My Oak Tree

My Oak Tree

My Oak Tree

10 Comments CherryPie on May 27th 2015

Blenheim Palace

The weather forecast for the weekend wasn’t very inspiring so we picked what looked the best day (Monday) for a day out to Blenheim Palace. Despite it being the bank holiday we had no problems with traffic and arrived at Blenheim having made good time. The weather was kind to us, although it was cloudy at times. We enjoyed the formal gardens, the palace and the walk through the arboretum past the grand cascade before running out of time. In addition to the Palace tour we were able to visit the private apartments where by chance we were lucky enough to see the Butler at work, starting to set up the dining table.

Despite it being the bank holiday it wasn’t overly busy, perhaps due to the grounds being so big. It seems we were lucky to have chosen the Monday as I overheard one of the house guides say that they had seen 5000 people through the doors on Saturday!!

We had our day tickets converted to a yearly pass which means we can go back later in the year to see the other things that we missed.

Blenheim Palace

The journey back was as pleasant as the outward journey. We did however encounter problems finding somewhere to eat. Everywhere had stopped serving and we ended up with our third option which was really a last resort.

After such a busy day yesterday I have spent today relaxing at home with some reading and a little bit of gardening. After such a lovely weekend I was saddened when a neighbour called round this evening to inform us that after the recent fallen branch ‘my oak tree’ has been sentenced with a severe trimming of branches. If I had known earlier today I would have taken some photographs when it was looking particularly beautiful in the early evening sunshine.

My Oak Tree

12 Comments CherryPie on May 26th 2015

Synopsis from the book cover:

Truth is stranger than fiction. And nowhere in literature is it so apparent as in this classic work, The Autobiography of a Hunted Priest. This autobiography of a Jesuit pries in Elizbethan England is most remarkable document and John Gerard, its author,  a most remarkable priest in a time when to be a Catholic in England courted imprisonment and torture; to be a priest was treason by act of Parliament.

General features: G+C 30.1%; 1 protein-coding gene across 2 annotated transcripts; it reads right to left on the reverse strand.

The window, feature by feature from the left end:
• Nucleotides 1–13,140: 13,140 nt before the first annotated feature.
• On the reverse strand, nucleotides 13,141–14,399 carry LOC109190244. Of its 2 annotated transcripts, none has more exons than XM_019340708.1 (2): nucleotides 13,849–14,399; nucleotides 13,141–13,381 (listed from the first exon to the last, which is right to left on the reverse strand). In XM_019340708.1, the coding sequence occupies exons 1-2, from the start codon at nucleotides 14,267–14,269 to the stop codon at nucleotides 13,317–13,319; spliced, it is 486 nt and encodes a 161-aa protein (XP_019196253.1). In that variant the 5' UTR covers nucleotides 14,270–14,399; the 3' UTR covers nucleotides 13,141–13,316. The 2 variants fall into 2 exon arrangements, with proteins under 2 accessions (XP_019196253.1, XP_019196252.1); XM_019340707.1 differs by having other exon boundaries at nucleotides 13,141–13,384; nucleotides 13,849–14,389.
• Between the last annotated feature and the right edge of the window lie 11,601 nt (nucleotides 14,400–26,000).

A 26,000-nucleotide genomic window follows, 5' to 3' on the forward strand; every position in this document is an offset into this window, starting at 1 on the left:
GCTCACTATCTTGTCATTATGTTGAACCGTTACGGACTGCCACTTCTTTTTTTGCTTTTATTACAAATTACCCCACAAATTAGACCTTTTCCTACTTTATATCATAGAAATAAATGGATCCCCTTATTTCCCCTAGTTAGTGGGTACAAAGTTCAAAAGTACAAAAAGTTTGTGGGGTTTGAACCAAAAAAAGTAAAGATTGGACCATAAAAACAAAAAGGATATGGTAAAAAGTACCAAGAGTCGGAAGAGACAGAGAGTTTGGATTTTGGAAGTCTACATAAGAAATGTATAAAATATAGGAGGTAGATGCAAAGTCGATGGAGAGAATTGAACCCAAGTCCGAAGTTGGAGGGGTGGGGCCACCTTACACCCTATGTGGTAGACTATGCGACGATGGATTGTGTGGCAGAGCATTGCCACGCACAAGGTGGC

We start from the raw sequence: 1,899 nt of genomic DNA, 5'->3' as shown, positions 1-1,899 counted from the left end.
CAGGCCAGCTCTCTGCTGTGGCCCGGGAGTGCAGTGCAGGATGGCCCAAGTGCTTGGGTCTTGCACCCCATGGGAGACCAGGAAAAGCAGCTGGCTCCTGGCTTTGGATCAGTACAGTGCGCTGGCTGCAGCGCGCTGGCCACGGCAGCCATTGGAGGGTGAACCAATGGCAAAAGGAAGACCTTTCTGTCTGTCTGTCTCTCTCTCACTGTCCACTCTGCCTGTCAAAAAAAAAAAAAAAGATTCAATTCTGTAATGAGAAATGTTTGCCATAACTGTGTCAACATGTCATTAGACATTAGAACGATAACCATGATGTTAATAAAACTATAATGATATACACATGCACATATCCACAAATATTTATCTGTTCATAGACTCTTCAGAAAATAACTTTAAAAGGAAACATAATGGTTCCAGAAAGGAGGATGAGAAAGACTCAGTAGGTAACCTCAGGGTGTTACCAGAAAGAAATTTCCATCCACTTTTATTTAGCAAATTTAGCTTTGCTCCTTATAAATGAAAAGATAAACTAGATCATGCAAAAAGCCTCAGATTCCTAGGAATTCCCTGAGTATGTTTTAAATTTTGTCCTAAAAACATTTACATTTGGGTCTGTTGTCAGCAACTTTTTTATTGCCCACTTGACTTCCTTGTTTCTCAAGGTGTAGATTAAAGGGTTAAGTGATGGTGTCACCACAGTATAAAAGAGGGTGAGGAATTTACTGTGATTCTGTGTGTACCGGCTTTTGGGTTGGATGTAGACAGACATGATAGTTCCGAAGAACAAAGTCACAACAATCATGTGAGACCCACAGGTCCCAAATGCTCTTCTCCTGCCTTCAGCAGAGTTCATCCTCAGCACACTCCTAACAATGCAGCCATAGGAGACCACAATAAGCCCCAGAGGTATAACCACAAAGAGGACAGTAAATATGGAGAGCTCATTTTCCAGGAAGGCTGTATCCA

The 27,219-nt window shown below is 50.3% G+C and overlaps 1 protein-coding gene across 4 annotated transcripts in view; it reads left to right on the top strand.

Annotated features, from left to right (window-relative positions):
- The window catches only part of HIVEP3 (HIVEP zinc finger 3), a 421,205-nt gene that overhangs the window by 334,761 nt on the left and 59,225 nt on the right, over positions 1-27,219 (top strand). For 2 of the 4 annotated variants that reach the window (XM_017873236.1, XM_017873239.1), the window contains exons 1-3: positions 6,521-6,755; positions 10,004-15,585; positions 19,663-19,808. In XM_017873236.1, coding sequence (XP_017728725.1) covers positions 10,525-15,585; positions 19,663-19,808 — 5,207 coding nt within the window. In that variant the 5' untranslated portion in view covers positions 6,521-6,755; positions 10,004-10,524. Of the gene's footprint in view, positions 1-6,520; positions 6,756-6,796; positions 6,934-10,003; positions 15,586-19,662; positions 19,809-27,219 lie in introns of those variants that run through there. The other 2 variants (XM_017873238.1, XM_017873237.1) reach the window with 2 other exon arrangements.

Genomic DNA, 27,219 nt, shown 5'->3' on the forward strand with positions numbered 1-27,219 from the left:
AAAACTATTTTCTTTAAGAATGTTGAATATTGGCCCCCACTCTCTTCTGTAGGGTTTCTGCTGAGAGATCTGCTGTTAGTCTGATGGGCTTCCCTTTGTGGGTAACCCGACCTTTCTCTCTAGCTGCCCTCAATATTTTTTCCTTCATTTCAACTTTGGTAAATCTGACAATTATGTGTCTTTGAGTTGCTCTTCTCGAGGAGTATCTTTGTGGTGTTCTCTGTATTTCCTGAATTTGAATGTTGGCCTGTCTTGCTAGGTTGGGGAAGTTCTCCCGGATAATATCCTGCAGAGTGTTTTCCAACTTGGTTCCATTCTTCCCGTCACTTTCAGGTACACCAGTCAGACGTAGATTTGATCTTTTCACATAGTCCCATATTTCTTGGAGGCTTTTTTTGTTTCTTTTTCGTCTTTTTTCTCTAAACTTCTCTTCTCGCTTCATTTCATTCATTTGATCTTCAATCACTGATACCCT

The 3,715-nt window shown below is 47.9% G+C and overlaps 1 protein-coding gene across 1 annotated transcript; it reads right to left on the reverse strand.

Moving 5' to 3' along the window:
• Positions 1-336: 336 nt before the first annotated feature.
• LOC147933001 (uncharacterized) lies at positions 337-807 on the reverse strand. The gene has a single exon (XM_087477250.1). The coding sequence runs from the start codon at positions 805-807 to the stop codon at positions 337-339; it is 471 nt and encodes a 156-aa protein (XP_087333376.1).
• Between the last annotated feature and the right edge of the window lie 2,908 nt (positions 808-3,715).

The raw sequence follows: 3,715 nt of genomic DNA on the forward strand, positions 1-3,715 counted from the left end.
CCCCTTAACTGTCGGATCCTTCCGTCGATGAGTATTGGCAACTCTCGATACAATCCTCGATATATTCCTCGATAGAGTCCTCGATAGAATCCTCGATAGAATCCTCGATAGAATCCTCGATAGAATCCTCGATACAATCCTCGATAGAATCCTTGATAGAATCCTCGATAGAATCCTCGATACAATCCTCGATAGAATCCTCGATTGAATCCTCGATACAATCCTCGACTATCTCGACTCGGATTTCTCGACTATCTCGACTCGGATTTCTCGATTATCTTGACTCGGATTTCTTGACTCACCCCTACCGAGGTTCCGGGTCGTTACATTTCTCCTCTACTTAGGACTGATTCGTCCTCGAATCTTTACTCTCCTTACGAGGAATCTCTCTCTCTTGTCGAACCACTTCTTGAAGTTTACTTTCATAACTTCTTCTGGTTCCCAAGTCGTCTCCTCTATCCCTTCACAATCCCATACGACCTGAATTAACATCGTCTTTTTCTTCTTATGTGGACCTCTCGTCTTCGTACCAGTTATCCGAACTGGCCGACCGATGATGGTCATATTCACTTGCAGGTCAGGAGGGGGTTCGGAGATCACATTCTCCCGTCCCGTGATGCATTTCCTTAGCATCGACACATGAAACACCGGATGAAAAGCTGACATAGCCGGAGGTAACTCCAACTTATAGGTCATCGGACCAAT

Smuggled into England after his ordination and dumped on a Norfolk beach at night, Fr. Gerard disguised himself as a country gentleman and traveled about the country saying Mass, preaching, and ministering to the faithful in secret – always in constant danger. The houses in which he found shelter were frequently raided by “priest hunters”; priest-holes, hide-outs, and hair-breadth escapes were part of daily life. He was finally caught and imprisoned, and later remove to the infamous Tower of London, where he was brutally tortured.

The stirring account of his escape, by means of a rope thrown across the moat, is a daring and magnificent climax to a true story which, for sheer narrative power and interest, far exceeds any fiction.

But more than the story of a single priest, The Autobiography of a Hunted Priest epitomizes the constant struggle of all human beings through the ages to maintain their freedom. It is a book of courage and conviction, whose message is most timely for our age.


In the comments section of my post on John Gerard in the Tower of London my friend Lisl recommended this book.

The story is a historical account of religious persecution in the Elizabethan era from a Jesuit perspective. The story of John is both inspiring and humbling in equal measures. His faith, determination and gentleness enabled him to overcome extreme and impossible situations.

The final paragraph of the synopsis sums up the essence of the book. I recommend you read the book and be inspired by John’s courage, gentleness and conviction.

18 Comments CherryPie on May 25th 2015

Whatever I am offered in devotion with a pure heart – a leaf, a flower, fruit, or water – I accept with joy.
Bhagavad Gita

New Growth

12 Comments CherryPie on May 24th 2015